Hollywood’s love affair with Philip K. Dick began with Blade Runner, but it didn’t end there; the 35 years that separate the original from this past week’s belated sequel are dotted with adaptations of the sci-fi author’s brain-bending work. Planted at the nexus of thrilling and thought-provoking, Minority Report towers over most of them. Tom Cruise, in dashing Mission: Impossible mode, is the cop pitted against his own ethically suspect methodology, running from the law and a possibly foregone conclusion, otherwise known as fate. The middle chapter in Steven Spielberg’s unofficial, early-2000s sci-fi trilogy, Minority Report reconfigures Dick’s source material into a breathless chase picture, allowing for some of the coolest set-pieces of the director’s career, but also for the construction of a future so technologically plausible that it’s already coming true.

15. Arrival (2016)

There’s a good chance that Arrival could go toe-to-toe with some of the best science fiction ever once some real time has passed. Working from a novella by Ted Chiang, Blade Runner 2049 director Denis Villeneuve retells the familiar story of an alien appearance here on earth, only with the far more plausible premise that these strange creatures would have no idea how to talk to us. Arrival tackles a tired subject in a fresh way, emphasizing the need for communication above all else. It suggests that taking the time to be respectful of one another, and clearly convey our thoughts and feelings, might literally be the most important thing on Earth (or other planets), and that’s a message that deserves to resonate with any generation.

14. The Fly (1986)

Suffering a mishap with his homemade teleportation device, Seth Brundle accidentally merges his DNA with that of a common housefly, and the day-by-day results aren’t pretty. Of course, there’s much more than a fear of unchecked ambition to be gleaned from David Cronenberg’s stomach-churning, heartbreaking remake. Whether viewed as an early AIDS allegory, a cautionary tale about drug abuse, or some combination of both, The Fly creates goopy, grand entertainment from one of life’s worst ordeals: helplessly watching as a loved one wastes away. While Jeff Goldblum, emoting fiercely under pounds of amazing prosthetics, plugs the audience into this crucible of mind-and-body deterioration, infecting us with his fear and disgust and scientific wonder. He’s Frankenstein and the monster rolled into one,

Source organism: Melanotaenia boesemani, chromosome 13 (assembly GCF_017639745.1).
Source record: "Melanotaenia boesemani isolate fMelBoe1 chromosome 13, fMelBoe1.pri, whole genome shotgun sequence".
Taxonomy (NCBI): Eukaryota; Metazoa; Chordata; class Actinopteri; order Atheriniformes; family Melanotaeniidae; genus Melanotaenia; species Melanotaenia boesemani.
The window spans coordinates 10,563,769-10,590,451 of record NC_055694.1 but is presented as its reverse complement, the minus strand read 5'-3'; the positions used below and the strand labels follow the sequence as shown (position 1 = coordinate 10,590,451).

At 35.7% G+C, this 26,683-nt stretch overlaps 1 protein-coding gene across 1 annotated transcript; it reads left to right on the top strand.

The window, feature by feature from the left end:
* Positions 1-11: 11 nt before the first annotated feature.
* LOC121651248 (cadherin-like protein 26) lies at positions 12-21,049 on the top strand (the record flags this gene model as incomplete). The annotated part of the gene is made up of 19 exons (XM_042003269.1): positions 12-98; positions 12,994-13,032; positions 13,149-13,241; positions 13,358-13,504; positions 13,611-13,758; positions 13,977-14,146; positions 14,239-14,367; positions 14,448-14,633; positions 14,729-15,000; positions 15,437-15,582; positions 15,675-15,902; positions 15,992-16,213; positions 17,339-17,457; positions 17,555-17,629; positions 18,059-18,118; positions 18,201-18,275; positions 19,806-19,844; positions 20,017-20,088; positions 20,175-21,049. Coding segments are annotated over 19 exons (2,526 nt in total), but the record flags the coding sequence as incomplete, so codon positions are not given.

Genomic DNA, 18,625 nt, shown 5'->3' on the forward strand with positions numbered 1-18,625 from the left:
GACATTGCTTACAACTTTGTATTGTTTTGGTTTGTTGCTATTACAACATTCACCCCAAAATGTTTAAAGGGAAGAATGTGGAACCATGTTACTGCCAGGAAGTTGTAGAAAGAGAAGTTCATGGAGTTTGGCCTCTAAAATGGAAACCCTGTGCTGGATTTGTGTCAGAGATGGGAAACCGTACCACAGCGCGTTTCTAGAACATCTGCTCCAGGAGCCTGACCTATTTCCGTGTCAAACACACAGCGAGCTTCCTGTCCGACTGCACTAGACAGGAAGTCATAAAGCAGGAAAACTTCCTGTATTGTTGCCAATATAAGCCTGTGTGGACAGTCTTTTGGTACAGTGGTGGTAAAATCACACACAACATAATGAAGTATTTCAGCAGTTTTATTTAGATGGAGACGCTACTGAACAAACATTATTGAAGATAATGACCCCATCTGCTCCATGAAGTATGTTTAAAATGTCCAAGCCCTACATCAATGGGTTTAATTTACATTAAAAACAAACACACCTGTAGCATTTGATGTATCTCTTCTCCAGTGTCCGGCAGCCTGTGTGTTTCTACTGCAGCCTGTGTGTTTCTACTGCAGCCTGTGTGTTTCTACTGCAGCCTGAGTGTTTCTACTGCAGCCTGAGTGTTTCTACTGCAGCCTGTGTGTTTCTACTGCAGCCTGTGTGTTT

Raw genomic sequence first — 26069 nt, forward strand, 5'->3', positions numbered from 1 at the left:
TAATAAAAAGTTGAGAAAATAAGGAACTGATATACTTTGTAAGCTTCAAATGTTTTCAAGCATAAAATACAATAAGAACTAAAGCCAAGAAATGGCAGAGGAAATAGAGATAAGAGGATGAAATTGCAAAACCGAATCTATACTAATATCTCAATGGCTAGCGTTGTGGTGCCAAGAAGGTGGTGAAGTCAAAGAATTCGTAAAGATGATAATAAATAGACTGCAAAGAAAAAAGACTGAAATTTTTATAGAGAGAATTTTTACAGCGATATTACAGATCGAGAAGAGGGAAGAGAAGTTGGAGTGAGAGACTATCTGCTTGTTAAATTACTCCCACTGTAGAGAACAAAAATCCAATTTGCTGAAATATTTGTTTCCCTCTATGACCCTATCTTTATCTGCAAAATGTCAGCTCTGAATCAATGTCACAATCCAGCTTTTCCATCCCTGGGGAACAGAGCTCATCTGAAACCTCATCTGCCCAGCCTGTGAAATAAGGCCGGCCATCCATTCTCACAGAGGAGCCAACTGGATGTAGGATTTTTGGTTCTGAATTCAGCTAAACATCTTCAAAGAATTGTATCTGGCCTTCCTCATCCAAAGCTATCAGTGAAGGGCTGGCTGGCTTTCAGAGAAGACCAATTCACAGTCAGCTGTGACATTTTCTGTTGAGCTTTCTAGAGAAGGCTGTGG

13. Under The Skin (2013)

Scarlett Johansson gives one of the best performances of her career as a creature who seduces and consumes lonely men, in docu-realistic footage shot on the sly in nondescript Scottish cities and villages. Every now and then, Jonathan Glazer strands the audience in the heroine’s spooky extra-dimensional lair, which looks like a pool of inky black, dotted with abstract gray blobs. Under The Skin is an arty spin on a cheesy B-movie premise, allowing audiences to experience both the mundanity of our world and the forbidding darkness of an alien realm through non-human eyes. It’s as mesmerizing as it is disorienting.

12. Her (2013)

Spike Jonze’s Academy Award-winning foray into full-scale sci-fi is a contemplation of timeless emotions and modern technology, anchored by two of our greatest living movie stars. Scarlett Johansson doesn’t even appear onscreen in Her: She’s the ghost in Joaquin Phoenix’s machines, the increasingly sentient OS providing companionship to a divorcé who spends his days conjuring feelings for total strangers. It’s dystopian in premise yet utopian in outlook, its simultaneous awakenings set against the backdrops of a globalized L.A.

11. 12 Monkeys (1995)

As post-apocalyptic convict James Cole, (Bruce Willis) travels from a very steampunk bunker in the near future to try and figure out the origin of the disease that nearly destroyed humanity. His trip goes sideways, naturally, as he meets a skeptical scientist who later becomes his kidnappee, then his Stockholm syndrome ally, and a mental patient (Brad Pitt) who leads the story in new directions.